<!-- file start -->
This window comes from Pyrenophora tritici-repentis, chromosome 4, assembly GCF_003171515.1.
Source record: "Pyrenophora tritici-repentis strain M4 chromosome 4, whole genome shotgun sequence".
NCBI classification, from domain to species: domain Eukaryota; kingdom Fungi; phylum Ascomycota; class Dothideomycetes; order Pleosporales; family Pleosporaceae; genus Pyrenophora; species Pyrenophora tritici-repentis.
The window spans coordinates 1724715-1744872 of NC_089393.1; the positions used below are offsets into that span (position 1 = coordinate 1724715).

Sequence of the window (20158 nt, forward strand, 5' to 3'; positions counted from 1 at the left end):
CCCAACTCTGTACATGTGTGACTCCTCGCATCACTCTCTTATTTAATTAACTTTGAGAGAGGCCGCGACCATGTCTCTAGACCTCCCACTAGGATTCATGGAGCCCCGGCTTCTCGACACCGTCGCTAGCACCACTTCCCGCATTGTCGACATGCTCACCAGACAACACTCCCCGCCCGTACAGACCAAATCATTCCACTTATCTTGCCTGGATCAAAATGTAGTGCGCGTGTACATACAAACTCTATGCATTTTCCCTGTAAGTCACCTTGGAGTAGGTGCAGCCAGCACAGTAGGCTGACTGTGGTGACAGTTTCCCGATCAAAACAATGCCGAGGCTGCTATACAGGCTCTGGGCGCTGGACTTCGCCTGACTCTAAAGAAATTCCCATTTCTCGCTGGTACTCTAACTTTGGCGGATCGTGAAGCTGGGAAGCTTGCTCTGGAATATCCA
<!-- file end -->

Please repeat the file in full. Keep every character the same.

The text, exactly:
This window comes from Pyrenophora tritici-repentis, chromosome 4, assembly GCF_003171515.1.
Source record: "Pyrenophora tritici-repentis strain M4 chromosome 4, whole genome shotgun sequence".
NCBI classification, from domain to species: domain Eukaryota; kingdom Fungi; phylum Ascomycota; class Dothideomycetes; order Pleosporales; family Pleosporaceae; genus Pyrenophora; species Pyrenophora tritici-repentis.
The window spans coordinates 1724715-1744872 of NC_089393.1; the positions used below are offsets into that span (position 1 = coordinate 1724715).

Sequence of the window (20158 nt, forward strand, 5' to 3'; positions counted from 1 at the left end):
CCCAACTCTGTACATGTGTGACTCCTCGCATCACTCTCTTATTTAATTAACTTTGAGAGAGGCCGCGACCATGTCTCTAGACCTCCCACTAGGATTCATGGAGCCCCGGCTTCTCGACACCGTCGCTAGCACCACTTCCCGCATTGTCGACATGCTCACCAGACAACACTCCCCGCCCGTACAGACCAAATCATTCCACTTATCTTGCCTGGATCAAAATGTAGTGCGCGTGTACATACAAACTCTATGCATTTTCCCTGTAAGTCACCTTGGAGTAGGTGCAGCCAGCACAGTAGGCTGACTGTGGTGACAGTTTCCCGATCAAAACAATGCCGAGGCTGCTATACAGGCTCTGGGCGCTGGACTTCGCCTGACTCTAAAGAAATTCCCATTTCTCGCTGGTACTCTAACTTTGGCGGATCGTGAAGCTGGGAAGCTTGCTCTGGAATATCCA